Hindu Dharma formulates itself as an eternal tradition or Sanatana Dharma, based upon the unitary consciousness that pervades all existence. It teaches karma and rebirth, with yoga sadhana and meditation, to take us beyond our outer consciousness to the divine essence of truth within us. The goal of Hindu Dharma is Moksha or liberation of Consciousness, not simply personal freedom or going to heaven. Such Self-realisation or God-realisation is often regarded as the essence of experiential spirituality, which is to know the Divine within oneself.
Dharma as a Way of Knowledge
Hinduism’s first formulation is Veda as a way of knowledge, not as a belief or faith. In this regard, Hinduism recognises two forms of knowledge; the lower knowledge through which we can know the outer realm of name, form and number, time, space and causation; and the higher knowledge through which we can know the eternal and infinite that constitutes the Self of all beings. Hindu thought reflects dharmic principles rather than beliefs or commandments. Non-violence or ahimsa, for example, is a universal principle of respect for the sacred nature of all life. In Hindu thought, faith (shraddha) is regarded as of different qualities, sattvic, rajasic or tamasic, as enlightened, egoistic or ignorant. Faith is not a way of knowledge but indicates the type of knowledge that we are seeking and aspiring towards.
Hindu Dharma is a pluralistic tradition, recognising One truth but many paths, allowing it to encompass many points of view. But Hinduism teaches that to attain that unity tremendous discipline is needed, requiring a special power discernment or viveka, as sharp as the edge of a razor as the Upanishads say. This is a matter of sadhana or individual spiritual practice, not quickly taking upon a belief or a new identity.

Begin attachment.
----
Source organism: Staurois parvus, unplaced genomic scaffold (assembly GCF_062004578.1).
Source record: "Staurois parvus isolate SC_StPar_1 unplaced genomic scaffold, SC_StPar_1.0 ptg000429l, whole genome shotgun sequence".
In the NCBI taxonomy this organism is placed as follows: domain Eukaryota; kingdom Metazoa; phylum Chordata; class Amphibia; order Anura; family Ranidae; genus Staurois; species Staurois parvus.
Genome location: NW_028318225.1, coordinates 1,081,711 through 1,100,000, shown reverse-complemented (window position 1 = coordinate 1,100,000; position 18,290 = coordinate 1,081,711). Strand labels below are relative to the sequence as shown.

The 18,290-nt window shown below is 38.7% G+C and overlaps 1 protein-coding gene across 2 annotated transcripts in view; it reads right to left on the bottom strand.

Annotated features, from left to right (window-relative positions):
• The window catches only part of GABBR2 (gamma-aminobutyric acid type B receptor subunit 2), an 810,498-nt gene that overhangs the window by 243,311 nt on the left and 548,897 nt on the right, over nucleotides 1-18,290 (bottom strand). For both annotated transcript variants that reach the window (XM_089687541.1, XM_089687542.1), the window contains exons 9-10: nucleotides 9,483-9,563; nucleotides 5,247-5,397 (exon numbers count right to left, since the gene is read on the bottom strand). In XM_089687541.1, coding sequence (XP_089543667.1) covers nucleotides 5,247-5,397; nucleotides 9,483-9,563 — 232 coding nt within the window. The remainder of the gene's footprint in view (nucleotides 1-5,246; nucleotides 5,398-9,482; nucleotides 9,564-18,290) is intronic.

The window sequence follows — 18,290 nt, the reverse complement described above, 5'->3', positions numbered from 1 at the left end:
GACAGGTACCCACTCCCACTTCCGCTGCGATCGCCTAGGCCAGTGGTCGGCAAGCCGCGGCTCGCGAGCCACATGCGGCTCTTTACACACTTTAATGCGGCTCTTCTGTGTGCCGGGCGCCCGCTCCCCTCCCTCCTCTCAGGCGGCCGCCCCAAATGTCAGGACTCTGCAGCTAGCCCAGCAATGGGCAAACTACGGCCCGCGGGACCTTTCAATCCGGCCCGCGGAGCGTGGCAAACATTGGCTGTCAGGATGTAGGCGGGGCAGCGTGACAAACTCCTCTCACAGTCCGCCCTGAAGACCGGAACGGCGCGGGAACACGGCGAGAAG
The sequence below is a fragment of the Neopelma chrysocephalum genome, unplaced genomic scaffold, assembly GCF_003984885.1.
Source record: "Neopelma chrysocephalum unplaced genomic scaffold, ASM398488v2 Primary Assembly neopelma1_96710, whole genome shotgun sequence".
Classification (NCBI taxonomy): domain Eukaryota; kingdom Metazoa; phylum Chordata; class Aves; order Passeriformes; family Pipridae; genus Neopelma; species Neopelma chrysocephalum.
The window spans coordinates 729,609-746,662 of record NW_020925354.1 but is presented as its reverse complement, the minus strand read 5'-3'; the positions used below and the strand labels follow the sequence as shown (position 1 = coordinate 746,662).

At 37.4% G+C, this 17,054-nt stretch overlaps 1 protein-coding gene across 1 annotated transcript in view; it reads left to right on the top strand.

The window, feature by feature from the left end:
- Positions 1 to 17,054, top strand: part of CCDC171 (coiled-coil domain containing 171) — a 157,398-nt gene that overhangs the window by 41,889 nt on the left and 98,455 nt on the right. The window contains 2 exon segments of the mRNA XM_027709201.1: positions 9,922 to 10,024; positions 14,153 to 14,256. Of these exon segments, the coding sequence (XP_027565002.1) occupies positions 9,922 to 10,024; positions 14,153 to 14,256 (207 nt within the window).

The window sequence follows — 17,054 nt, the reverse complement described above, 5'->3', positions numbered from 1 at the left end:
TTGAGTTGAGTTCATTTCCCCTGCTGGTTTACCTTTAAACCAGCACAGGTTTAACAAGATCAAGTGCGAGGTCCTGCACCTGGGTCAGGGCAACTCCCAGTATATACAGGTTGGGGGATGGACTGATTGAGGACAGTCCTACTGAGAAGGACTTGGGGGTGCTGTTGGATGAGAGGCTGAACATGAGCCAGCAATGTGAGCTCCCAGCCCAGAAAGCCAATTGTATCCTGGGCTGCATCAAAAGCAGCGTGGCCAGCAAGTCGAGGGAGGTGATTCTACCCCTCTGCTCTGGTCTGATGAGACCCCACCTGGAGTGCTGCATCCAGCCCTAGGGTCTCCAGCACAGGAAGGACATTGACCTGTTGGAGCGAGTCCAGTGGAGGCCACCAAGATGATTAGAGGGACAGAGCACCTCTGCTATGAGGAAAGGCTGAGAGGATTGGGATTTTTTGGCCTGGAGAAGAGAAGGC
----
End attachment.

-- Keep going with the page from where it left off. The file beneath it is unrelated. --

Hinduism has much in common with spiritual and mystical paths worldwide, though it has more defined practices and teachings through the continuity of its teachings over thousands of years of numerous great yogis and rishis. Mystical philosophies of the unity of consciousness whether from the ancient Greeks, Druids, Taoists, Christian mystics, Sufis or modern scientists all point in the direction of Hindu Dharma and its Vedantic teachings.
Dharma as More than a Religion
Hinduism can be looked upon as a religion, but only in the broader sense in that it uses the outer dimension of religion, taken in a free and diverse formulation, as a means of an inner spiritual realisation. In this regard, Hindu Dharma contains a much greater variety of religious and spiritual approaches than perhaps any other tradition.
Hindu Dharma contains the largest literature of any religion, the largest number of monks and priests, the largest number of temples and sacred sites, the largest number of festivals and holy days, and the greatest diversity of names and forms of the Divine. It has the largest number of people engaged in regular pilgrimages like the Kumbha Mela and in spiritual and religious practices at home or in temples, from rituals like puja and Yajna, to Yoga, mantra and meditation.
Hindu Dharma has an inward view of religion, aiming at an inner change of consciousness, not just an outer change of belief, identity or social organisation—what could be best called “Yogic Spirituality”. That is why the outer forms of Hinduism are so diverse and adaptable. For this reason, Hindus have not engaged in proselytisation, or religious wars of conquest and conversion.
Such Yogic Spirituality combines the best in world spirituality and in world religion. Once we understand Hindu Dharma, the clash between religion and spirituality, or between one religion and another, will come to an end, as will the clash between science and spirituality. Our inner Self or Atman contains the entire universe within us, as the Upanishads proclaim!
(The writer is a Vedic Scholar and founder of American Institute of Vedic Studies)